[ARTICLE] OnabotulinumtoxinA Improves Pain in Patients with Post-Stroke Spasticity: Findings from a Randomized, Double-Blind, Placebo-Controlled Trial – Full Text HTML/PDF

Abstract

Context

Patients with post-stroke spasticity (PSS) commonly experience pain in affected limbs, which may impact quality of life.

Objectives

To assess onabotulinumtoxinA for pain in patients with PSS from the BOTOX® Economic Spasticity Trial, a multicenter, randomized, double-blind, placebo-controlled trial.

Methods

Patients with PSS (N=273) were randomized to 22- to 34-weeks double-blind treatment with onabotulinumtoxinA + standard care (SC) or placebo injection + SC and were eligible to receive open-label onabotulinumtoxinA up to 52 weeks. Assessments included change from baseline on the 11-point pain numeric rating scale, proportion of patients with baseline pain ≥4 achieving ≥30% and ≥50% improvement in pain, and pain interference with work at week 12, end of double-blind treatment, and week 52.

Results

At baseline, most patients (74.3%) experienced pain and 47.4% had pain ≥4 (pain subgroup). Mean pain reduction from baseline at week 12 was significantly greater with onabotulinumtoxinA + SC (–0.77, 95% CI –1.14 to –0.40) than placebo + SC (–0.13, 95% CI –0.51 to 0.24; P < 0.05). Higher proportions of patients in the pain subgroup achieved ≥30% and ≥50% reductions in pain at week 12 with onabotulinumtoxinA + SC (53.7% and 37.0%, respectively) compared with placebo (28.8% and 18.6%, respectively;P<0.05). Reductions in pain were sustained through week 52. Compared with placebo + SC, onabotulinumtoxinA consistently reduced pain interference with work.

Conclusion

This is the first randomized, placebo-controlled trial demonstrating statistically significant and clinically meaningful reductions in pain and pain interference with work with onabotulinumtoxinA in patients with PSS.


Introduction

Pain prevalence varies widely (10–70%) among post-stroke patients 1, 2, 3 and 4. Several mechanisms may contribute to this range (e.g., peripheral nerve damage, soft tissue trauma, central post-stroke pain, complex regional pain syndrome 5, 6, 7 and 8). Spasticity and pain are factors contributing to “learned non-use” of the affected limb and are often disabling, interfering with daily activities, sleep, walking, physiotherapy, leisure activities, and ultimately affecting patients’ quality of life 9, 10 and 11.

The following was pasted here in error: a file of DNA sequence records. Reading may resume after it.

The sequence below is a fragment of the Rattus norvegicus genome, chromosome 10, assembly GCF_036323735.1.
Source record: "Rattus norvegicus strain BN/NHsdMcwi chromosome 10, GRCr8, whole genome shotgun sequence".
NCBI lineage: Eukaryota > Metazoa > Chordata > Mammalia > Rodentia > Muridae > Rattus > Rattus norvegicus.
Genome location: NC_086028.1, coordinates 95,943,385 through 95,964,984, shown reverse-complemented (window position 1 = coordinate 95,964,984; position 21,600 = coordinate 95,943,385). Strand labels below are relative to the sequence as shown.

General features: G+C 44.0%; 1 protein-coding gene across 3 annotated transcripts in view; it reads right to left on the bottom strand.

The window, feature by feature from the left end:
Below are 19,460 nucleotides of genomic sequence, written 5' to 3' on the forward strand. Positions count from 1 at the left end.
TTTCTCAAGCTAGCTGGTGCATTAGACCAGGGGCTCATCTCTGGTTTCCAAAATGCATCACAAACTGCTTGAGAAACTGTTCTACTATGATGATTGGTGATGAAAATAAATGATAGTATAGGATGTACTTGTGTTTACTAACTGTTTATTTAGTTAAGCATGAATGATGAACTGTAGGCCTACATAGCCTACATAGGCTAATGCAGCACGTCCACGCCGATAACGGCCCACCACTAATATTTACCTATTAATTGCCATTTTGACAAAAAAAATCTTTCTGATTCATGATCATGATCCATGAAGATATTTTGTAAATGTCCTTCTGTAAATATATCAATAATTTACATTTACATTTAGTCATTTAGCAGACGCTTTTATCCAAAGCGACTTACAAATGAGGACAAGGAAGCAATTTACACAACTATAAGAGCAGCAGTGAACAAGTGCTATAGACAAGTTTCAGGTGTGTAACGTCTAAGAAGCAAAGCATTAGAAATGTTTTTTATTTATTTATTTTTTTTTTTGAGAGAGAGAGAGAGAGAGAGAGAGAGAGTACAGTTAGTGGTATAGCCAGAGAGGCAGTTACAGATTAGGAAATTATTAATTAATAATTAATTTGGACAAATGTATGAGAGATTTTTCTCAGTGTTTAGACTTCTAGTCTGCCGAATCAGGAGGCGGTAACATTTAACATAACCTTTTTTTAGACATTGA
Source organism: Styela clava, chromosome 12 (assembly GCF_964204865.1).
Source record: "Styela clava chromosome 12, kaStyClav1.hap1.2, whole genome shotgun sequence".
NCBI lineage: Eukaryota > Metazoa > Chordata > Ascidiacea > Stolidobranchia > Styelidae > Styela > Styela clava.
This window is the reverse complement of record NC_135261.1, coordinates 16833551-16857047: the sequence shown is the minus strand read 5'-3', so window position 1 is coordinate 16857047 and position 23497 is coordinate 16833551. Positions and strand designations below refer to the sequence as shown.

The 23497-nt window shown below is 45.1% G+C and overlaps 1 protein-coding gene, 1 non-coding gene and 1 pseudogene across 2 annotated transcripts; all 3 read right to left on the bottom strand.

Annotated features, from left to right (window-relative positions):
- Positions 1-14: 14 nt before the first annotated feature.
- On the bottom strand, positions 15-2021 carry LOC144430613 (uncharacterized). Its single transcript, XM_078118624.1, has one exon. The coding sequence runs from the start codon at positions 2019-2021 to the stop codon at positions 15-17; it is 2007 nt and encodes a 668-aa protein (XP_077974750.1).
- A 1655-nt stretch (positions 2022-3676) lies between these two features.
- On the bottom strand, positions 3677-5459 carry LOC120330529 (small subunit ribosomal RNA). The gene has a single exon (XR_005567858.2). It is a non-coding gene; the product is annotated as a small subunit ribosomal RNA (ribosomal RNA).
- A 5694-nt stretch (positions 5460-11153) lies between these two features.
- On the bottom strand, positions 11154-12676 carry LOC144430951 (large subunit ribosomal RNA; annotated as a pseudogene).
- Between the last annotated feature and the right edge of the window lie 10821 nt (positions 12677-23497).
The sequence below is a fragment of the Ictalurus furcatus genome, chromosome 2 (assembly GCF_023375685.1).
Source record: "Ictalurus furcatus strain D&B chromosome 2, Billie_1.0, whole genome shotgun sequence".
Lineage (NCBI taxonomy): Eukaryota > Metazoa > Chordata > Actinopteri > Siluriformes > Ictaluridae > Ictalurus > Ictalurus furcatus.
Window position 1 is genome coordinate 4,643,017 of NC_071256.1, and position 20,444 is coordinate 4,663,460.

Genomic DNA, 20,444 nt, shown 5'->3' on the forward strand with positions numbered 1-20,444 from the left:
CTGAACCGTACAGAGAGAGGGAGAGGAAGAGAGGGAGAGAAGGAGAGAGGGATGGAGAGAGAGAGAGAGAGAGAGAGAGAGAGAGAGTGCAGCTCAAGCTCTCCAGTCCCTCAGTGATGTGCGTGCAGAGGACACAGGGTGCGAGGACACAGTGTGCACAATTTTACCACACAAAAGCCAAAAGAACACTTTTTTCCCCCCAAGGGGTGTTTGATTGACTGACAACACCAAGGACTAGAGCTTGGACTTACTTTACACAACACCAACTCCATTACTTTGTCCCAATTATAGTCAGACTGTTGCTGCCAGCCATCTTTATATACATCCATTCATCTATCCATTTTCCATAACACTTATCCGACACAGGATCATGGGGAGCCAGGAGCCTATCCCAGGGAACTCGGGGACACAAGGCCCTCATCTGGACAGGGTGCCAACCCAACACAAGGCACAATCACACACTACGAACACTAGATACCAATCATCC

In randomized, double-blind, placebo-controlled trials, onabotulinumtoxinA has been shown to significantly reduce excess muscle tone and decrease disability among patients with upper-limb spasticity 12 and 13, and to further reduce spasms and improve gait in patients with lower-limb spasticity 14 and 15. OnabotulinumtoxinA is effective at reducing pain in patients with cervical dystonia and chronic migraine 16. Prospective open-label studies have shown that onabotulinumtoxinA can reduce pain in patients with post-stroke spasticity (PSS) 8, 17 and 18. However, the efficacy of onabotulinumtoxinA in reducing pain in patients with PSS has not been demonstrated in a large, randomized, placebo-controlled study.

The BOTOX® Economic Spasticity Trial (BEST) was a prospective clinical trial designed to compare the efficacy of onabotulinumtoxinA or placebo (in addition to standard care [SC]) in helping patients with PSS achieve their personal functional goals 19. Here we present results from BEST comparing the effectiveness of onabotulinumtoxinA + SC versus placebo + SC on pain.

Continue —> OnabotulinumtoxinA Improves Pain in Patients with Post-Stroke Spasticity: Findings from a Randomized, Double-Blind, Placebo-Controlled Trial

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